Worth reading in full.

Stop Press: A paper on another cheap drug that has shown early strong signs of effectiveness, ivermectin, was removed this week by the journal Frontiers in Pharmacology, despite being provisionally accepted, leading to questions of fair treatment. The Scientist has more details.

The paper’s removal has drawn anger from members of the FLCCC [Front Line COVID-19 Critical Care Alliance] and its followers. In comments on Twitter and in an interview with The Scientist, the organization’s president, Pierre Kory, describes the move as “censorship.” He adds in the interview that the paper had already successfully passed through multiple rounds of review. In reversing the paper’s acceptance, the journal is “allowing some sort of external peer reviewer to comment on our paper,” he says. “I find that very abnormal.”

Ivermectin is widely used in tropical medicine to treat parasitic infections, but its use as a COVID-19 drug has been controversial since the beginning of the pandemic, with major health organizations consistently stating that there is insufficient evidence for its efficacy in prevention or treatment of the disease.

The FLCCC’s paper (also posted on the organisation’s website) reviewed epidemiological and clinical evidence on ivermectin’s use in people infected with and exposed to SARS-CoV-2. In it, the authors argued that health agencies such as the National Institutes of Health (NIH) should update their recommendations to include the drug.

Frontiers takes no position on the efficacy of ivermectin as a treatment of patients with COVID-19, however, we do take a very firm stance against unbalanced or unsupported scientific conclusions.—Frederick Fenter, Frontiers

After being contacted by The Scientist, the journal posted a statement from Frontiers’s chief executive editor, Frederick Fenter, saying that “Frontiers takes no position on the efficacy of ivermectin as a treatment of patients with COVID-19, however, we do take a very firm stance against unbalanced or unsupported scientific conclusions.”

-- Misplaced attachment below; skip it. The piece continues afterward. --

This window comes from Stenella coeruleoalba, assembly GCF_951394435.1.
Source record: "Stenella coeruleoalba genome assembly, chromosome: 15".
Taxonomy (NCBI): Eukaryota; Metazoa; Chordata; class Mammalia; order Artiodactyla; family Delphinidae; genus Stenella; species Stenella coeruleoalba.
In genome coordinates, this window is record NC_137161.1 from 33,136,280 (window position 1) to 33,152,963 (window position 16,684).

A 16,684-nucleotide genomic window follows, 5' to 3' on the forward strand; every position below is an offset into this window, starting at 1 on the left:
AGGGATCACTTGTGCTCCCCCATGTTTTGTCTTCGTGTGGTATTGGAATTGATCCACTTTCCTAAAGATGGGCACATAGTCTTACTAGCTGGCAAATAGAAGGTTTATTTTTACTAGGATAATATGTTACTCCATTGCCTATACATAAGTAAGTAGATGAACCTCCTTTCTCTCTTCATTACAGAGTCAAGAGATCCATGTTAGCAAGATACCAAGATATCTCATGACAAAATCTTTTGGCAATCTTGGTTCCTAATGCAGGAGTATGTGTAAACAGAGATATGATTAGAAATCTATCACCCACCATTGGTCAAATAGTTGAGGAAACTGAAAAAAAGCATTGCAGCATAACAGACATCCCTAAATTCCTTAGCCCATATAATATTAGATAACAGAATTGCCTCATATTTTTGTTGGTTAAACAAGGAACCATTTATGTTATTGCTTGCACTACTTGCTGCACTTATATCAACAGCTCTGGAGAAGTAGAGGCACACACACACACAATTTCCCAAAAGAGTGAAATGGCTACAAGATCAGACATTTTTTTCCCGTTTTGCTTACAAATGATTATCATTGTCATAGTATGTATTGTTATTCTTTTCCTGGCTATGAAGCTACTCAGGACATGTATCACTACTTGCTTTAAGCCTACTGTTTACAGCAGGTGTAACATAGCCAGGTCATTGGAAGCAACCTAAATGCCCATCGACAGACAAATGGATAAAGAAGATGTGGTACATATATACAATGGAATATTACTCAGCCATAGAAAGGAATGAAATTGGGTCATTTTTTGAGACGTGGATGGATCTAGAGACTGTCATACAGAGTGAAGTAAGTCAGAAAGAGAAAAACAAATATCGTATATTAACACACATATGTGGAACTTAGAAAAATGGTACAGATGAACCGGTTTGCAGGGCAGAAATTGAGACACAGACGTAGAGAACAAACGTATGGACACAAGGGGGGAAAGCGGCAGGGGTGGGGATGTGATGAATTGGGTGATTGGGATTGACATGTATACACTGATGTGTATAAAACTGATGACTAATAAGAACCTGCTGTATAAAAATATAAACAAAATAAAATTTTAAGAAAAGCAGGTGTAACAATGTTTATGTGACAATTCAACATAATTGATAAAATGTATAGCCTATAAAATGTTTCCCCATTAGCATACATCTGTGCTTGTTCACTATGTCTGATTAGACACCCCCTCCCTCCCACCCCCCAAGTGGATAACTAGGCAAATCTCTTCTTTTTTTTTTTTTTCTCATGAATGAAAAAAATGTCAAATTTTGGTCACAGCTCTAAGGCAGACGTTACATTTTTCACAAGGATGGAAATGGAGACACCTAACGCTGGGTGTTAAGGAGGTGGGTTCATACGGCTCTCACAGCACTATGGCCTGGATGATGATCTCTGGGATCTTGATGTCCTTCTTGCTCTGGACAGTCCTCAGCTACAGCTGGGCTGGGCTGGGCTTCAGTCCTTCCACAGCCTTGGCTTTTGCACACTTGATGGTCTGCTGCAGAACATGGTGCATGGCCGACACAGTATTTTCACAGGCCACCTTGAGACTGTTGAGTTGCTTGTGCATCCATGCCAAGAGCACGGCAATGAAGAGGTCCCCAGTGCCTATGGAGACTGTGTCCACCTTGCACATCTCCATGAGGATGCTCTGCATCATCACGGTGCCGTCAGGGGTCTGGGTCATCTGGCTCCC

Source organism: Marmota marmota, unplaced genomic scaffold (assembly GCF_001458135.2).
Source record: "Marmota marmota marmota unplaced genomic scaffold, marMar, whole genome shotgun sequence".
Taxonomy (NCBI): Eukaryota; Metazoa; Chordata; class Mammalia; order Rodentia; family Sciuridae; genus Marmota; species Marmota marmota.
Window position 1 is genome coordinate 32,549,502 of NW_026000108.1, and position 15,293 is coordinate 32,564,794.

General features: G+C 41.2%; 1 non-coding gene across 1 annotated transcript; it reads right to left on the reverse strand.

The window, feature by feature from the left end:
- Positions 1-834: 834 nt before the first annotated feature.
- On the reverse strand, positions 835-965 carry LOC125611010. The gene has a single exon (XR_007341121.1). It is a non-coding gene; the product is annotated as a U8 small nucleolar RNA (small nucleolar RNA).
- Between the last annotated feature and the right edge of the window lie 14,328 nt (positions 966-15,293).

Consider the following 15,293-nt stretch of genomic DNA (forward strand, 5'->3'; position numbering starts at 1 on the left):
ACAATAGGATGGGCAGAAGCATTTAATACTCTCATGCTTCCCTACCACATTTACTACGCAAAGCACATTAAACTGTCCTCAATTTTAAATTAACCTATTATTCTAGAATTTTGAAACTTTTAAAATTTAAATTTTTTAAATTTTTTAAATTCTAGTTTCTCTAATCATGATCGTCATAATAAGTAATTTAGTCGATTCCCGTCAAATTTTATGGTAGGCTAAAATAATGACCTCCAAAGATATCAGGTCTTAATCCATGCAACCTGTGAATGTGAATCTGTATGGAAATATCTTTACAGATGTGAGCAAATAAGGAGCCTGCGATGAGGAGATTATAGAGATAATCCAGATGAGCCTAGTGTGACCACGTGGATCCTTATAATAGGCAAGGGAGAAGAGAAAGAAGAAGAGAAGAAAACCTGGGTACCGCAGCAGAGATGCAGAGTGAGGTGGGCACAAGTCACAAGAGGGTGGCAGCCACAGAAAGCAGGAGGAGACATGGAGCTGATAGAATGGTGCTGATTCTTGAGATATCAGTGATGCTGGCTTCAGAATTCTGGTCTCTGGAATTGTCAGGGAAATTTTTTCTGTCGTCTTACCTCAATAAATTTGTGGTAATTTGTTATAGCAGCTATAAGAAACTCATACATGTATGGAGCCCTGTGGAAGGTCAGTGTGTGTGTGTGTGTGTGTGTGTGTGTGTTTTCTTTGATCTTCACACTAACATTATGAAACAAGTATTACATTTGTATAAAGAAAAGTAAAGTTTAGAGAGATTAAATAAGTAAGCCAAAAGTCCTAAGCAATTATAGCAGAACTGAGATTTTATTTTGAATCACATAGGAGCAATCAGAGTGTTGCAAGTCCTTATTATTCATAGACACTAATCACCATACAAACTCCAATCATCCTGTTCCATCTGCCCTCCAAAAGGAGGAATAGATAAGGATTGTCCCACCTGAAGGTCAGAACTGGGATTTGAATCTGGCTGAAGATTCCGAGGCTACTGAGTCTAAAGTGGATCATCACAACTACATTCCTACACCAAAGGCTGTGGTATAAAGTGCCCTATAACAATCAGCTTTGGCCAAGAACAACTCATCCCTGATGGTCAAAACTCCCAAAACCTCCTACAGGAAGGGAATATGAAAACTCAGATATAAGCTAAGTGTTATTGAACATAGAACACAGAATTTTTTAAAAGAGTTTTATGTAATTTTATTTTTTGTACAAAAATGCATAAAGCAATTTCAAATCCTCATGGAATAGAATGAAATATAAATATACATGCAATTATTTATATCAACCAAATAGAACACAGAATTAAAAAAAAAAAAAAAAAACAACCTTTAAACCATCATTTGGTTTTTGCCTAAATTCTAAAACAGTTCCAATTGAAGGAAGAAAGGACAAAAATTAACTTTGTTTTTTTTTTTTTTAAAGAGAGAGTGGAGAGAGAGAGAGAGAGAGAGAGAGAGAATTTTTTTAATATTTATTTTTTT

During review of the article in what the journal refers to as “the provisional acceptance phase,” Fenter says in the statement, members of Frontiers’s research integrity team identified “a series of strong, unsupported claims based on studies with insufficient statistical significance, and at times, without the use of control groups.”

The statement continues: “Further, the authors promoted their own specific ivermectin-based treatment which is inappropriate for a review article and against our editorial policies. In our view, this paper does not offer an objective nor balanced scientific contribution to the evaluation of ivermectin as a potential treatment for COVID-19.”

The statement provided no information about why these concerns had been raised and acted on now, rather than earlier in the publication process.

Worth reading in full.

Stop Press 2: The British Ivermectin Recommendation Development (BIRD) panel has issued its recommendation on the use of ivermectin for COVID-19. It explains:

The antiparasitic medicine ivermectin, which is widely available in LMICs, has been tested in numerous clinical trials of prevention and treatment of COVID-19 with promising results. A large body of evidence on ivermectin use in COVID-19 had thus accumulated, which required urgent review by health professionals and other stakeholders to determine whether it could inform clinical practice in the UK and elsewhere. More specifically, answers were needed to the following priority questions: (i) For people with COVID-19 infection, does ivermectin compared with placebo or no ivermectin improve health outcomes?, and (ii) for people at higher risk of COVID-19 infection, does ivermectin compared with placebo or no ivermectin improve health outcomes?

On February 20th 2021, the British Ivermectin Recommendation Development (BIRD) meeting was convened in Bath, United Kingdom, to evaluate the evidence on ivermectin use for the prevention and treatment of COVID-19. Evidence to address the priority questions was evaluated by a panel of clinical experts and other stakeholders in the form of a DECIDE evidence-to-decision framework, the gold standard tool for developing clinical practice guidelines.

Find it here.

A School That’s Following Government Guidance

This is not Government guidance

A Lockdown Sceptics reader has got in touch to tell us that, in line with Government guidance, his son’s school is not insisting on tests and masks, and has responded well to his emails querying their initial statements.

I just wanted to write, following the Daily Telegraph reporting that schools are banning pupils who do not have the tests, that my son’s school is not like that. I wrote an email to the school last week highlighting all the points (see below). The headmaster wrote to all parents on Tuesday confirming this and their position on masks.